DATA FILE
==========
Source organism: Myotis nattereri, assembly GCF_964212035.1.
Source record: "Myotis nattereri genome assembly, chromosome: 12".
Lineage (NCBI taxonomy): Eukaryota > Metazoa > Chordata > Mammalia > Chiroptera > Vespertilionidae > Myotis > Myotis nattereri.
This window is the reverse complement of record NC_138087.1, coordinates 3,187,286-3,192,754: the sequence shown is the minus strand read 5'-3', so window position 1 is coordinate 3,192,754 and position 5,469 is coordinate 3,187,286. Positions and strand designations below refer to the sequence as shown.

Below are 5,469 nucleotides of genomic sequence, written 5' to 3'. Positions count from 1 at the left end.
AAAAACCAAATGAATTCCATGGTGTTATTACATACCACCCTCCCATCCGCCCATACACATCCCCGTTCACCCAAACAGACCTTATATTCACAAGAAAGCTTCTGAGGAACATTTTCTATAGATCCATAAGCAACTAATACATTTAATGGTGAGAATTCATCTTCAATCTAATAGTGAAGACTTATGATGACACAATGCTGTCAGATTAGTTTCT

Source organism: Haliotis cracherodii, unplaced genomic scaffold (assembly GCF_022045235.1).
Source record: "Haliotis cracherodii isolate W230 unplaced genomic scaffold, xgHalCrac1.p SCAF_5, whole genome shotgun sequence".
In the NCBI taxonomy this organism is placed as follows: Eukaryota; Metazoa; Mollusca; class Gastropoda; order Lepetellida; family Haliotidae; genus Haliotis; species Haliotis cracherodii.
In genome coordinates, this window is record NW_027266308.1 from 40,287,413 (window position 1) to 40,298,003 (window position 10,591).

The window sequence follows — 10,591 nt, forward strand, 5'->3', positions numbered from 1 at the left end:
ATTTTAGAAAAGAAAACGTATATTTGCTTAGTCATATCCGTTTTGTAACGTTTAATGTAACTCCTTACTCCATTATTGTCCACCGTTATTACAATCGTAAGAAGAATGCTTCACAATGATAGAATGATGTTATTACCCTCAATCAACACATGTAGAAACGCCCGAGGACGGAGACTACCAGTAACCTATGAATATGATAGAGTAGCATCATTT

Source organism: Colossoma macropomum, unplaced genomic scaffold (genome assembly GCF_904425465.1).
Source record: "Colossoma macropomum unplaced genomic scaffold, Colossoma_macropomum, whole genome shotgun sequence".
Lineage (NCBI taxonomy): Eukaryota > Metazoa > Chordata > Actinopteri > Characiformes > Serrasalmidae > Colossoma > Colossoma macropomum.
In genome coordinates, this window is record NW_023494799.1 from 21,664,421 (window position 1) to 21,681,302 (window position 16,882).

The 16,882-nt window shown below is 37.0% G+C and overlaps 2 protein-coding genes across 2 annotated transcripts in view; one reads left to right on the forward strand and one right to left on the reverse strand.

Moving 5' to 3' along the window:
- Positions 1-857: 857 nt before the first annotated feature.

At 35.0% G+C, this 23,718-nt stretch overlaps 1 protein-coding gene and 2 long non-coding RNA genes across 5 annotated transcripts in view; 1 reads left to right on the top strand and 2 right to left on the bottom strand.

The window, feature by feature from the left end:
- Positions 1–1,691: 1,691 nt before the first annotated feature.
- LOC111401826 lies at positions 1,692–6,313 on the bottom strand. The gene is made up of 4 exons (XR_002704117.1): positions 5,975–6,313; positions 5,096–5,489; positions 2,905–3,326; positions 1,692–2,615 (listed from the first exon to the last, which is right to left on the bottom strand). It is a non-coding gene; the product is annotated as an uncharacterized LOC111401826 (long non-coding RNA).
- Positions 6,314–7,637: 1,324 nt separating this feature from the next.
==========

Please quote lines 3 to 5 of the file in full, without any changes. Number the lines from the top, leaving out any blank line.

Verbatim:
Lineage (NCBI taxonomy): Eukaryota > Metazoa > Chordata > Mammalia > Chiroptera > Vespertilionidae > Myotis > Myotis nattereri.
This window is the reverse complement of record NC_138087.1, coordinates 3,187,286-3,192,754: the sequence shown is the minus strand read 5'-3', so window position 1 is coordinate 3,192,754 and position 5,469 is coordinate 3,187,286. Positions and strand designations below refer to the sequence as shown.

Below are 5,469 nucleotides of genomic sequence, written 5' to 3'. Positions count from 1 at the left end.